10. By John on Aug 31, 2012 | Reply

      I agree with Chuck. I’m not a NZF/Winston fan and I’m not gay or an ‘oldie’ but in this case I think he’s right. There should never be conscience votes because if its down to personal choice we should all get a say issue by issue and the only way to do this is by binding referendum. For gay marriage it appears that the public are for it so it would probably pass anyway which I personally don’t have a problem with. The public also seem to want a raise in the drinking age but because a few pollies decided against it, the public majority is defeated. Personally I don’t mind the age staying at 18 bit is that democracy at work when the minority rule? I get that like many you don’t like Winston but to dump on him/NZF for everything he says rather than to look at the merits of the issue is not balanced journalism. I’m not pro greens or the maori party either but sometimes even they (like NZF) have valid arguments about certain issues.

    11. By Grant on Aug 31, 2012 | Reply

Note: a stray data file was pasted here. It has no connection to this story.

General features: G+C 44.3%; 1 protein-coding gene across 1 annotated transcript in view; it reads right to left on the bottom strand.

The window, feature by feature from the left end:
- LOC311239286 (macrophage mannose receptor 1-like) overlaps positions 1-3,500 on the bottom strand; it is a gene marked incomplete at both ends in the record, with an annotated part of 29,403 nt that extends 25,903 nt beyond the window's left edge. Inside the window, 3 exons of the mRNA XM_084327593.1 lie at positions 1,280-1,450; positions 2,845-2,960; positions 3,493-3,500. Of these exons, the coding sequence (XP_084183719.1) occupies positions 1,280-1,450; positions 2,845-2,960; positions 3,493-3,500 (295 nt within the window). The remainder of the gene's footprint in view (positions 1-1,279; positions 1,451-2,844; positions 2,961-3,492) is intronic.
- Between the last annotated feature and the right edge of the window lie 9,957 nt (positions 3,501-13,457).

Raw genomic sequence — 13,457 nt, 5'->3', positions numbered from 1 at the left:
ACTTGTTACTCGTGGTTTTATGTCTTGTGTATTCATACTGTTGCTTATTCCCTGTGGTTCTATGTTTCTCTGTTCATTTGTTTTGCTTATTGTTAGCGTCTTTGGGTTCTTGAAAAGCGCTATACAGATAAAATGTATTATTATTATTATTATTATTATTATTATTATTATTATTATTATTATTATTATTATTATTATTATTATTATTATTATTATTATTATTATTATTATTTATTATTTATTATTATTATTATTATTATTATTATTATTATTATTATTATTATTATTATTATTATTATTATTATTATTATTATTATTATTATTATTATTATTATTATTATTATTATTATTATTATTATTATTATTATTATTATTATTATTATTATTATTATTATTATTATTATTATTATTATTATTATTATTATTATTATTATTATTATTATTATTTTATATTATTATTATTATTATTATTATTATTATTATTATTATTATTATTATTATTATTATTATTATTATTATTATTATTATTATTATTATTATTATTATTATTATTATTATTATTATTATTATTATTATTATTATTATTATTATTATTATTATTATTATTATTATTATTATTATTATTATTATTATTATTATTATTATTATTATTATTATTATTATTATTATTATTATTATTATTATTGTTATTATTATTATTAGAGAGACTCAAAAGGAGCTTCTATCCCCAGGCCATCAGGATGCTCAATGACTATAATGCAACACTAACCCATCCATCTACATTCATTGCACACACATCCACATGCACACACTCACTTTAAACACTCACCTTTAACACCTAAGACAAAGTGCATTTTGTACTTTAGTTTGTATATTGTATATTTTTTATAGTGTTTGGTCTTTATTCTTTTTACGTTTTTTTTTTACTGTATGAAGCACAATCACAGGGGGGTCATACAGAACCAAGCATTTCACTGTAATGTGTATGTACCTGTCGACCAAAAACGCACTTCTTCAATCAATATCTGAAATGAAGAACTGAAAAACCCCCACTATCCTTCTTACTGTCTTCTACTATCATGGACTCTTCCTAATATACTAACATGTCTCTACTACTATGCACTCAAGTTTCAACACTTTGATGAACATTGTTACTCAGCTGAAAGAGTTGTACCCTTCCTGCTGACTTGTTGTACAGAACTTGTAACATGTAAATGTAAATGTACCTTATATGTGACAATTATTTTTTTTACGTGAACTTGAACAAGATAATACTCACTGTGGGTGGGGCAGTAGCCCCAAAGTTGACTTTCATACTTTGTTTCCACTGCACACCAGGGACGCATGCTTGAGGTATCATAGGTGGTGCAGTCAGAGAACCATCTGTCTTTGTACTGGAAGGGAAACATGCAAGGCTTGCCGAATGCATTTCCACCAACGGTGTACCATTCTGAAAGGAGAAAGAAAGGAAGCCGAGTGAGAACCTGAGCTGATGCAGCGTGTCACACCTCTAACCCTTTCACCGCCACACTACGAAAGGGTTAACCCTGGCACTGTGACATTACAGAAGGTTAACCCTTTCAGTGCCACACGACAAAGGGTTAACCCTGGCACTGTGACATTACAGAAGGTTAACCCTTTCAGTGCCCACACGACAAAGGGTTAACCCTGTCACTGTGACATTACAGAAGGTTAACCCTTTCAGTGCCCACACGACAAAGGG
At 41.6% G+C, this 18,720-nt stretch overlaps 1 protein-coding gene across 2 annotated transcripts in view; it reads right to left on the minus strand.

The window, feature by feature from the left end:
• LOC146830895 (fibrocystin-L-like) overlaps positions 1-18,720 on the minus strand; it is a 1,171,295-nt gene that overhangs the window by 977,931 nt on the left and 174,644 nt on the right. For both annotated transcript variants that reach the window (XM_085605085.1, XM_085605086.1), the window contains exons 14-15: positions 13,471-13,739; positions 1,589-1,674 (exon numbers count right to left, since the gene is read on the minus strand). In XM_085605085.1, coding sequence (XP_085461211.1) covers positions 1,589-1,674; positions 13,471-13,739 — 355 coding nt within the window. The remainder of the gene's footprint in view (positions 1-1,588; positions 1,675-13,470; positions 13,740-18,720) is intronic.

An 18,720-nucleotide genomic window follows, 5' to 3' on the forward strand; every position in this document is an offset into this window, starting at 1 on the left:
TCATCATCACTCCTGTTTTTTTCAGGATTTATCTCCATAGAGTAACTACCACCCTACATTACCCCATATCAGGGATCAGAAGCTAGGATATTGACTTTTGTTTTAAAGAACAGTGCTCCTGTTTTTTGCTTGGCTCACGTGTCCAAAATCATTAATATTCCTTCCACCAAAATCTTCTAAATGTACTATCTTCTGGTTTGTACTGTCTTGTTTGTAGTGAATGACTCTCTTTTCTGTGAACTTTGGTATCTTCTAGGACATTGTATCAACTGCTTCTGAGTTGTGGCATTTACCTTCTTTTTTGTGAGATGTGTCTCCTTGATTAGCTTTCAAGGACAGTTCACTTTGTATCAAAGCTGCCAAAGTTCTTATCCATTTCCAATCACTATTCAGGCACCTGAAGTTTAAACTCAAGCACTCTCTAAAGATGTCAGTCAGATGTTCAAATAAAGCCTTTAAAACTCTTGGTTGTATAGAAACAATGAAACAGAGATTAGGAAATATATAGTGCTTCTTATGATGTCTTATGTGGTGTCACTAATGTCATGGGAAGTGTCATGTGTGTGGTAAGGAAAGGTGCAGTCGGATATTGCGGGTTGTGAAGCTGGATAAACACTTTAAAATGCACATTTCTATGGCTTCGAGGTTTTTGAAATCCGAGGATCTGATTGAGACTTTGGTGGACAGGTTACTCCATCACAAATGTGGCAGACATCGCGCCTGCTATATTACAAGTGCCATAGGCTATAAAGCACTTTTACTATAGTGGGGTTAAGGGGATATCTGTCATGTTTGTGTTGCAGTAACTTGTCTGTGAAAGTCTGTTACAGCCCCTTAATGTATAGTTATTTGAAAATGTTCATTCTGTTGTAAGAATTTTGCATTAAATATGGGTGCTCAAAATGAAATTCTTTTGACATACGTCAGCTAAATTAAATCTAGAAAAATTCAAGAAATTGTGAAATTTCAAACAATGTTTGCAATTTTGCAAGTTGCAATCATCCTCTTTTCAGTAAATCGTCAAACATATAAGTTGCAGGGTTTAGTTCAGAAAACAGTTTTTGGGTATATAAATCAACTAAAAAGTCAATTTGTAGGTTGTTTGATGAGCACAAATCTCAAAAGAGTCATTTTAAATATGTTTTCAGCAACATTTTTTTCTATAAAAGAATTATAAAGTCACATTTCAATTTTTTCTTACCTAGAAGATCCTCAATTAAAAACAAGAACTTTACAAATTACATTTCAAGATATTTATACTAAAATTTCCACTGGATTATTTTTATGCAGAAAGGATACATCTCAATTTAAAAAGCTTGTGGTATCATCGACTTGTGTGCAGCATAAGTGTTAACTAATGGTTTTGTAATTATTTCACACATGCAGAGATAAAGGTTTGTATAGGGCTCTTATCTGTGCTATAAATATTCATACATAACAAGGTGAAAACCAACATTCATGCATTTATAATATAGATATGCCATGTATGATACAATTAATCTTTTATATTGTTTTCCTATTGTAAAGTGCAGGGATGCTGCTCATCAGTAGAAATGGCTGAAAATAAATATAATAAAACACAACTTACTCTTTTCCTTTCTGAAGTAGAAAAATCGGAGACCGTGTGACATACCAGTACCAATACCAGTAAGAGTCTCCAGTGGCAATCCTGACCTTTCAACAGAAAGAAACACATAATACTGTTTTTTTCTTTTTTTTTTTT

A living wage ( call it a “trying to keeping up with inflation, taxes and bankers wage” ) how do you find it inclusive with a gay marriage?

      What has bothered me the most is that gay Labour MP”s are acting with self interest ( and extreme vigor) claiming they are being discriminated against as they falsely claim gay marriage is a human right and will try to force the Church to marry them by changing the law. While the Mana Party act on a real need, such as selflessly trying to prevent removal of state houses in the Auckland suburb of Glen Innes.
      This is an example of right and wrong motives in action, I think Labour has lost the plot( I hate to say this but even Key told you it was not a priority ).

      Gay marriage by the church is not a need or a human right(*hey in ancient Greece Graeme you would be right ).
      There was selfish motive and it was treated as though it is a priority and a need for this country.

    12. By Joe Blow on Aug 31, 2012 | Reply

      Quilter v Attorney-General

      Go Justice Thomas! Go NZ! About time!

    13. By Form on Sep 1, 2012 | Reply